Abortion and contraception coverage opt-out bill heads to Oklahoma Senate
BY BARBARA HOBEROCK World Capitol Bureau
Friday, February 22, 2013
2/22/13 at 7:32 AM
Read the Tulsa World continuing coverage of the health care law.
OKLAHOMA CITY - Employers in Oklahoma could opt not to include contraceptives and abortions in employee insurance plans under a measure that secured passage by a Senate committee Thursday.
The measure, Senate Bill 452 by Sen. Clark Jolley, R-Edmond, passed the Senate Business and Commerce Committee by a vote of 9-0 with no debate and now heads to the full Senate.
"Notwithstanding any other provision of state or federal law, no employer shall be required to provide or pay for any benefit or service related to abortion or contraception through the provision of health insurance to his or her employees," the bill says.
Under the federal Affordable Health Care Act, employee group insurance plans are required to cover contraception unless the business offering the benefit meets the conditions of being a religious organization, said Mike Rhoades, Oklahoma Insurance Department deputy commissioner of life and health insurance.
Jolley said the measure is the result of a request from a constituent, Dr. Dominic Pedulla, an Oklahoma City cardiologist who describes himself as a natural family planning medical consultant and women's health researcher.
Pedulla says he is morally against contraception and abortion. He said he had to give up his small group health plan because the only plans available in the state required coverage for contraception and sterilization. He and his family were on the plan and had to find more expensive insurance elsewhere.
"Every small group plan forces you to choose those options," Pedulla said.
Women are worse off with contraception because it suppresses and disables who they are, Pedulla said.
"Part of their identity is the potential to be a mother," Pedulla said. "They are being asked to suppress and radically contradict part of their own identity, and if that wasn't bad enough, they are being asked to poison their bodies."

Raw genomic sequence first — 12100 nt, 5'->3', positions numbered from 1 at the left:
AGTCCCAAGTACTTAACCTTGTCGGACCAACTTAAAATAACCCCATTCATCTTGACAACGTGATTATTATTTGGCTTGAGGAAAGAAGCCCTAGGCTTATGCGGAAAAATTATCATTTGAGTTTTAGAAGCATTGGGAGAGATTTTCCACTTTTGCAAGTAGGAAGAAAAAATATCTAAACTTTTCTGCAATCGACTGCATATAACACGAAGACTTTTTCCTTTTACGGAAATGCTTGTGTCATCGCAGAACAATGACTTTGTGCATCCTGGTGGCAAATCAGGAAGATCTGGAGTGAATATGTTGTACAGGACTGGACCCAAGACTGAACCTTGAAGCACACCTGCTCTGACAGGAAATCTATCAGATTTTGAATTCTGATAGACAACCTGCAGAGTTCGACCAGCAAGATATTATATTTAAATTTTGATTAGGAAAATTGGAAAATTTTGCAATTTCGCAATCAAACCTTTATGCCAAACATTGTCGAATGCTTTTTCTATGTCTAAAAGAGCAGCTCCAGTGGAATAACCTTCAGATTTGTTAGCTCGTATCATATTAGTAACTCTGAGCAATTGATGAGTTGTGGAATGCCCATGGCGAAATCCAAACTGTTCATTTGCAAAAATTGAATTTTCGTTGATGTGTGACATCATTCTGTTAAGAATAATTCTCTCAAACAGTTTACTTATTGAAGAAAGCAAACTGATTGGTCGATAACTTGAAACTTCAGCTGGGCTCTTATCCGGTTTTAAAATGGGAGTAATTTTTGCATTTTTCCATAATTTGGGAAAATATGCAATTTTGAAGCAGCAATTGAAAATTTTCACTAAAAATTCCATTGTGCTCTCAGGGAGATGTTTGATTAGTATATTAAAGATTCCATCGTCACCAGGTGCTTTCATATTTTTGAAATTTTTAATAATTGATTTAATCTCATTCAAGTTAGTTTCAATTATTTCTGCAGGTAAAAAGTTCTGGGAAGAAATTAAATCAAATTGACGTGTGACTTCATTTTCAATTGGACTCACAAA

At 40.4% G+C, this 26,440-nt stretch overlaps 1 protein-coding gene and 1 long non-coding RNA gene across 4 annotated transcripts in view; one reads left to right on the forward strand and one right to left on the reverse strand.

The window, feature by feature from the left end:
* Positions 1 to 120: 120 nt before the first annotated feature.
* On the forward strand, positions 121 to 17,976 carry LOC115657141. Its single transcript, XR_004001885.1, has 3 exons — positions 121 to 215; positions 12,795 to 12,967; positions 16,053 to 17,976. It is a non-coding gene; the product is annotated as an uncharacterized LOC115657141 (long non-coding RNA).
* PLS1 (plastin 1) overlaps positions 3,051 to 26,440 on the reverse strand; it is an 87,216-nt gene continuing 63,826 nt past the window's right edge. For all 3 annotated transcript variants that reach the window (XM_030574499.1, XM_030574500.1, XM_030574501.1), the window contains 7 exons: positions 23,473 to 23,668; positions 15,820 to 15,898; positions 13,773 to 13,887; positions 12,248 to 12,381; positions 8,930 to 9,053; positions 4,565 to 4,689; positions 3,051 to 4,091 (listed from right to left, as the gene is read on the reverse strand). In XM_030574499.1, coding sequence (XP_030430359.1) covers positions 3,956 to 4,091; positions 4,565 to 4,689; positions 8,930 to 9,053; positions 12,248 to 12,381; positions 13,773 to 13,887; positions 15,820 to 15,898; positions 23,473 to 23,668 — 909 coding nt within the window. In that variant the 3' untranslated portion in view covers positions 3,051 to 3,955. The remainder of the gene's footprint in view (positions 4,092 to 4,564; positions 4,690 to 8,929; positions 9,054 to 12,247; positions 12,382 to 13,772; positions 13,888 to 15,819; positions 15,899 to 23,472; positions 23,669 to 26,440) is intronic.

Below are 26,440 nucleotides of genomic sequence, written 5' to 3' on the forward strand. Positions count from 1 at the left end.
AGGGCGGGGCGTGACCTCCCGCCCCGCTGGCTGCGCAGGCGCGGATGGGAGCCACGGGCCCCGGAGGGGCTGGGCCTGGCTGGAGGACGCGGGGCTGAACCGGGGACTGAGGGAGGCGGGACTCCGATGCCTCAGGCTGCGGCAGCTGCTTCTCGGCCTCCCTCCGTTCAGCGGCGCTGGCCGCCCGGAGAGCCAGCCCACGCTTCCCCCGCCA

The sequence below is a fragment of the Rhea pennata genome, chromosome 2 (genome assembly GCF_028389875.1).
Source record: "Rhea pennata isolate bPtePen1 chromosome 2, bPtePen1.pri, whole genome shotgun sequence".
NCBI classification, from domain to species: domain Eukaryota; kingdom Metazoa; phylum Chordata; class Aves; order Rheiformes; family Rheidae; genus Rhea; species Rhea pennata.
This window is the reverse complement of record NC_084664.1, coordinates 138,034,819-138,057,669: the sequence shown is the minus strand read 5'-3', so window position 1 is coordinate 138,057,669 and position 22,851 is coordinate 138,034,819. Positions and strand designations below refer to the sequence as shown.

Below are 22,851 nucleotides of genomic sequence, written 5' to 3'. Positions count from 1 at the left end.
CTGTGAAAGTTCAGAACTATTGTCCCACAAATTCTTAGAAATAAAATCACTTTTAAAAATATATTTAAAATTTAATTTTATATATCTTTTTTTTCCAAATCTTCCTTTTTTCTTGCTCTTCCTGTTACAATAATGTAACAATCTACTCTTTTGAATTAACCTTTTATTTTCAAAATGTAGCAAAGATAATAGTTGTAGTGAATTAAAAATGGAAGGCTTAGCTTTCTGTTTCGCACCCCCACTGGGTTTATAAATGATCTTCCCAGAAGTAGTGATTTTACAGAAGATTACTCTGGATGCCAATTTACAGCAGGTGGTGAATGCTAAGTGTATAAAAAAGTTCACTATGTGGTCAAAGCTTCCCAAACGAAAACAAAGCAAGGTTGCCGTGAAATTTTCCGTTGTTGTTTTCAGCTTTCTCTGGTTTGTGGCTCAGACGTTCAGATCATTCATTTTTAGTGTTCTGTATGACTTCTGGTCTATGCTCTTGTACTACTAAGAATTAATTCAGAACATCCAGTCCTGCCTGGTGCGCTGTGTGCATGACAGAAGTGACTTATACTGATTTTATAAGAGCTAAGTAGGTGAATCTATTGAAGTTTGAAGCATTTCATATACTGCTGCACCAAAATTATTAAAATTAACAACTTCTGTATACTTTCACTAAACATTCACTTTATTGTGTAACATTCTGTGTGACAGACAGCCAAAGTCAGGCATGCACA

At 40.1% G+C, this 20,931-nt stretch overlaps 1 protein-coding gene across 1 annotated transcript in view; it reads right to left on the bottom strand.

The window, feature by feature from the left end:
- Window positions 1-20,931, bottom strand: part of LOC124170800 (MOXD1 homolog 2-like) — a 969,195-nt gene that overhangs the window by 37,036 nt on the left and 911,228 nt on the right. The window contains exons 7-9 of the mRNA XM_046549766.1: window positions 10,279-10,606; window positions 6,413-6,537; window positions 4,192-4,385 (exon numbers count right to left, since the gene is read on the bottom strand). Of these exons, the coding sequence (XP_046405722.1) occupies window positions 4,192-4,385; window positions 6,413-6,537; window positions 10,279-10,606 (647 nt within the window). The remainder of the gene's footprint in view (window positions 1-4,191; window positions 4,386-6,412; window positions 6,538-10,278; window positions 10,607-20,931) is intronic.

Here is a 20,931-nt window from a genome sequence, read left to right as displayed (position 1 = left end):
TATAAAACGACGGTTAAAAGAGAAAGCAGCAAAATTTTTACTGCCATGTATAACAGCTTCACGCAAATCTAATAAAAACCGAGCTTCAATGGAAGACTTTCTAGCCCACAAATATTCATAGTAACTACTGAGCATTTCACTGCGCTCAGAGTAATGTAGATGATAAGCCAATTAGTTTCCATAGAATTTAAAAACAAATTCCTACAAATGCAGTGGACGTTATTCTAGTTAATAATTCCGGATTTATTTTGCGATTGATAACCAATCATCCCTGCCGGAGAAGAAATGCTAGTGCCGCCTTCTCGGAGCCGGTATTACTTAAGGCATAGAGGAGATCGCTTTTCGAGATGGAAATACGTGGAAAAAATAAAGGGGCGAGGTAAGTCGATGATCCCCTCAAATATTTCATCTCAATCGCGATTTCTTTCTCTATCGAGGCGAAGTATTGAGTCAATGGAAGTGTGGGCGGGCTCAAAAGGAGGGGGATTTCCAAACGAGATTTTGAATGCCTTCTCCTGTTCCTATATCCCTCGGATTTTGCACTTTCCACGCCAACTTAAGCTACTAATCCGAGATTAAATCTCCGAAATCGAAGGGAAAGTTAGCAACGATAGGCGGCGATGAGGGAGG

Studies show that women using contraceptives consider pregnancy more unwanted than wanted, he said.
Another Oklahoma City doctor, Eli Reshef, medical director of the Bennett Fertility Institute, noted that depriving women of contraception increases the likelihood of abortion.
"If one does not have access to contraceptives, unintended pregnancies can occur," and "with unintended pregnancies, abortions will increase," Reshef said. "Half of all unintended pregnancies will end up as an abortion."
Ryan Kiesel, ACLU of Oklahoma executive director, said that "by denying a woman access to contraceptive coverage and other insurance coverage dealing with reproductive health care, you make it that much more difficult for a woman to control her own economic future."
A law passed by the Legislature and signed into law by Gov. Mary Fallin two years ago prohibits routine insurance coverage for abortion unless it is necessary to save the life of the mother. Those who want elective abortions covered may purchase a separate insurance rider and pay for it with an additional premium.
Tony Lauinger, chairman of Oklahomans for Life, supported the bill that led to that law but said Senate Bill 452 was not requested by his organization.
Consent for tanning: In unrelated action, the panel passed a measure that would require minors to obtain written consent from a parent or legal guardian before using a tanning device.
"Proof of age shall be satisfied with a driver license or other government issued identification containing the date of birth and a photograph of the individual," says Senate Bill 345 by Sen. Susan Paddack, D-Ada.
Paddack said the state is seeing an increase in the number of skin cancer cases.
Original Print Headline: Full Senate to consider abortion coverage bill
Barbara Hoberock 405-528-2465
Sen. Clark Jolley: His bill concerning contraceptives and abortion passed a Senate committee by a vote of 9-0 and now heads to the full Senate.